Wilson learned what she said was an important lesson many years ago, that “women want exclusivity and individuality. They want to feel special and beautiful, which means different things to different people.” She has always striven to “make the customer’s whole experience as effortless and seamless as possible,” she said, which may account in part for her longtime following. She said she had another gift: “great passion and a gut feeling” for what will make a particular customer look great. Many of the customers who come into the What Goes Around Comes Around are collectors, she said, of such fine items as Hermes bags. According to Ms. Wilson, wearing vintage clothing “transports one into a time of elegance, sophistication, and unmatched quality of genuine luxury construction,” pointing to the fine work on a Victorian looking undergarment that had been made into a dress. The owners of the two-year-old East Hampton shop have been in the luxury vintage business for 22 years. They own shops in SoHo, Miami, Beverly Hills, and Roslyn. A team of buyers travels the world choosing to buy from auctions and private collectors, and the business now also does domestic online buying. Ms.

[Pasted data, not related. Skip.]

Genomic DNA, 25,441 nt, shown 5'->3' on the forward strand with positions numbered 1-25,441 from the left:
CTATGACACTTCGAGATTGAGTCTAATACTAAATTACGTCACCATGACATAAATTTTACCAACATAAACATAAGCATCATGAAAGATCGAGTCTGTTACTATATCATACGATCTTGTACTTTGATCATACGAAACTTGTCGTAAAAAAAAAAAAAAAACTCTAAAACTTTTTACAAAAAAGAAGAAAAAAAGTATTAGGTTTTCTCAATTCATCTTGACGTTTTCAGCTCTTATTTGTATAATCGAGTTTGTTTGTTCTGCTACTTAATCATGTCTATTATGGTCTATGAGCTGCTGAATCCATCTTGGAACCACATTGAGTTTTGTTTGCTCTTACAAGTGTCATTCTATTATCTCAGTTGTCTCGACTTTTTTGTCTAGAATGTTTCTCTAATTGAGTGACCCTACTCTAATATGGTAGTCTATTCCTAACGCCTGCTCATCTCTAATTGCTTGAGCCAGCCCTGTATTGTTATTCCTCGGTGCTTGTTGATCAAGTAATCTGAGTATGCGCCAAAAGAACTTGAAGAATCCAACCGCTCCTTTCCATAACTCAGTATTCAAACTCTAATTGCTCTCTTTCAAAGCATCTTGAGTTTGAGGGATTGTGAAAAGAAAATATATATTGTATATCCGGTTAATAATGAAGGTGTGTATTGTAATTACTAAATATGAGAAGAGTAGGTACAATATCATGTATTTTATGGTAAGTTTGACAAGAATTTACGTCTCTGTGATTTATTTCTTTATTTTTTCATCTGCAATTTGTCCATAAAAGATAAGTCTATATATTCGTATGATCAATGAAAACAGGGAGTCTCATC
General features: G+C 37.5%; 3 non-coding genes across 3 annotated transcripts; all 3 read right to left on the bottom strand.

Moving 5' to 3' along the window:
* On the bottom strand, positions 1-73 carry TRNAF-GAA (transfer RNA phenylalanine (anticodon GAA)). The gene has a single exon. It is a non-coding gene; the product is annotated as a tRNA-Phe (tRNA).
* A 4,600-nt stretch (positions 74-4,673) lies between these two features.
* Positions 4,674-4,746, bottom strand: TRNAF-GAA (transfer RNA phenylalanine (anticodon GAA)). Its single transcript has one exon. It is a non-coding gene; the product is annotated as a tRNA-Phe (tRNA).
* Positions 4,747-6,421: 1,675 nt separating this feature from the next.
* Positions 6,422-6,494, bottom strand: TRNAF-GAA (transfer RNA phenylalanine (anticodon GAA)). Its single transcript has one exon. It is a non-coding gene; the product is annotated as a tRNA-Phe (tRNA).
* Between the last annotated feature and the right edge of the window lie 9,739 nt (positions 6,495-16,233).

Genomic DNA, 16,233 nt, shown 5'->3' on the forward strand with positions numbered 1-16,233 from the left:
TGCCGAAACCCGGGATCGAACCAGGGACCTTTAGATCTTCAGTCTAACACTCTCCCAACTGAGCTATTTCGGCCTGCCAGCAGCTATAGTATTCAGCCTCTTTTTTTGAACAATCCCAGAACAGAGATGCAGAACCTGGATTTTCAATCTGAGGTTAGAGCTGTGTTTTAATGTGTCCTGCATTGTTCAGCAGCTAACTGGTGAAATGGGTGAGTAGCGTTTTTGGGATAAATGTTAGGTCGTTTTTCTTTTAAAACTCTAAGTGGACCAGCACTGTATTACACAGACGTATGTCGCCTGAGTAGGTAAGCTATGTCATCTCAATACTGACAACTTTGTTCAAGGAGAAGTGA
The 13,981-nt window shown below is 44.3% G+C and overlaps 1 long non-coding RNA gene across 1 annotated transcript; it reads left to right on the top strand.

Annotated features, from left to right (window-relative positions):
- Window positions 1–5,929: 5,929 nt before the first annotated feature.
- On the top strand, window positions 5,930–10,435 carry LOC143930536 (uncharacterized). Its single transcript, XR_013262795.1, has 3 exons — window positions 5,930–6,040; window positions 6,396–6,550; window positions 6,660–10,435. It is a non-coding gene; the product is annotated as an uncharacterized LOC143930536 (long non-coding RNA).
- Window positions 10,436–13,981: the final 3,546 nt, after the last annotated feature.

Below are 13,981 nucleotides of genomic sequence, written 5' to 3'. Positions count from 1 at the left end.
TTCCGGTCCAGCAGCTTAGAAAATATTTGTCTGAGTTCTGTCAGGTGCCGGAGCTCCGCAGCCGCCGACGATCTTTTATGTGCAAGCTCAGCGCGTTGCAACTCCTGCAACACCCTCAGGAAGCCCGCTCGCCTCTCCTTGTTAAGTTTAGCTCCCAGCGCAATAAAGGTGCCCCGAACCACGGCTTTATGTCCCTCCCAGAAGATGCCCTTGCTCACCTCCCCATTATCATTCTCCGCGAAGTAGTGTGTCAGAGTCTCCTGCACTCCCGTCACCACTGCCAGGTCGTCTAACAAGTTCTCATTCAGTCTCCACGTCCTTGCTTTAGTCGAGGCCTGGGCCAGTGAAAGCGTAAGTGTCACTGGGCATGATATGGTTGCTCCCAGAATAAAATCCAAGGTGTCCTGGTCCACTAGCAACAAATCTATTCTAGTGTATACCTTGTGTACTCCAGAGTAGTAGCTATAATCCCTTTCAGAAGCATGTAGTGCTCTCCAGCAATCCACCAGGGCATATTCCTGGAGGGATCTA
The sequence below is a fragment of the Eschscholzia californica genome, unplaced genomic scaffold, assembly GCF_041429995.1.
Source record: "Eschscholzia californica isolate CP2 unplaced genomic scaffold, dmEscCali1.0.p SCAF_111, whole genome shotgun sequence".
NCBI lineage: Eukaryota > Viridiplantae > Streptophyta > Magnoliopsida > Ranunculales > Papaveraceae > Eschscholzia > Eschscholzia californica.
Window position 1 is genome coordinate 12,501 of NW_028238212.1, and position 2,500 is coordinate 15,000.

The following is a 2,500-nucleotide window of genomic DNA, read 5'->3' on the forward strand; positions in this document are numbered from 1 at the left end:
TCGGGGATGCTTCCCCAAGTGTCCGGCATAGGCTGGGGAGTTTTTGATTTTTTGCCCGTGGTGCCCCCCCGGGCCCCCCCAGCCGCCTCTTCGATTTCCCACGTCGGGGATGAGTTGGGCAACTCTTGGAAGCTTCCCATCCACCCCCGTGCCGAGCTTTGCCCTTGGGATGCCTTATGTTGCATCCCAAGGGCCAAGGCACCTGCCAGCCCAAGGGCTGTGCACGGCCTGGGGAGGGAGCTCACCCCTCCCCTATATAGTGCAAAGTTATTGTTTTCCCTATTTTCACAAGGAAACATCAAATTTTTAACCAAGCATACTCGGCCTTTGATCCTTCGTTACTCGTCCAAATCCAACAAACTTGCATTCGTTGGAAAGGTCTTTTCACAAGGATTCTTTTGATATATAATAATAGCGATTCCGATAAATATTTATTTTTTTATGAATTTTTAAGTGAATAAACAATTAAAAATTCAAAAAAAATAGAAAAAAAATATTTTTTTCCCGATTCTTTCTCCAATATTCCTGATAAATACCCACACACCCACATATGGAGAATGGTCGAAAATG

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Others have also said a Conservative-DUP deal could endanger Northern Ireland's peace settlement, which relies on the British government being a neutral arbiter between those who want the province to remain in the United Kingdom and those who want it to become part of the Republic of Ireland. "There has been a lot of hyperbole about the DUP since Thursday, a lot of things said, a lot of people who really don’t know what we stand for," DUP leader Arlene Foster told Sky News on Sunday morning. "Just to be clear, we will act in the national interest. We want to do what is right for the whole of the UK and to bring stability to the government of the United Kingdom." The Conservatives won 318 House of Commons seats in Thursday's election, eight short of an outright majority. Labour, the main opposition party, won 262. The DUP won 10. Labour's Corbyn told the Sunday Mirror newspaper he saw a route to power himself, although it was not clear how he would command the support of a majority of members of parliament. Labour's tally, even when added to those of potential allies such as the Scottish National Party and other smaller parties, was still short of a majority. "I can still be prime minister.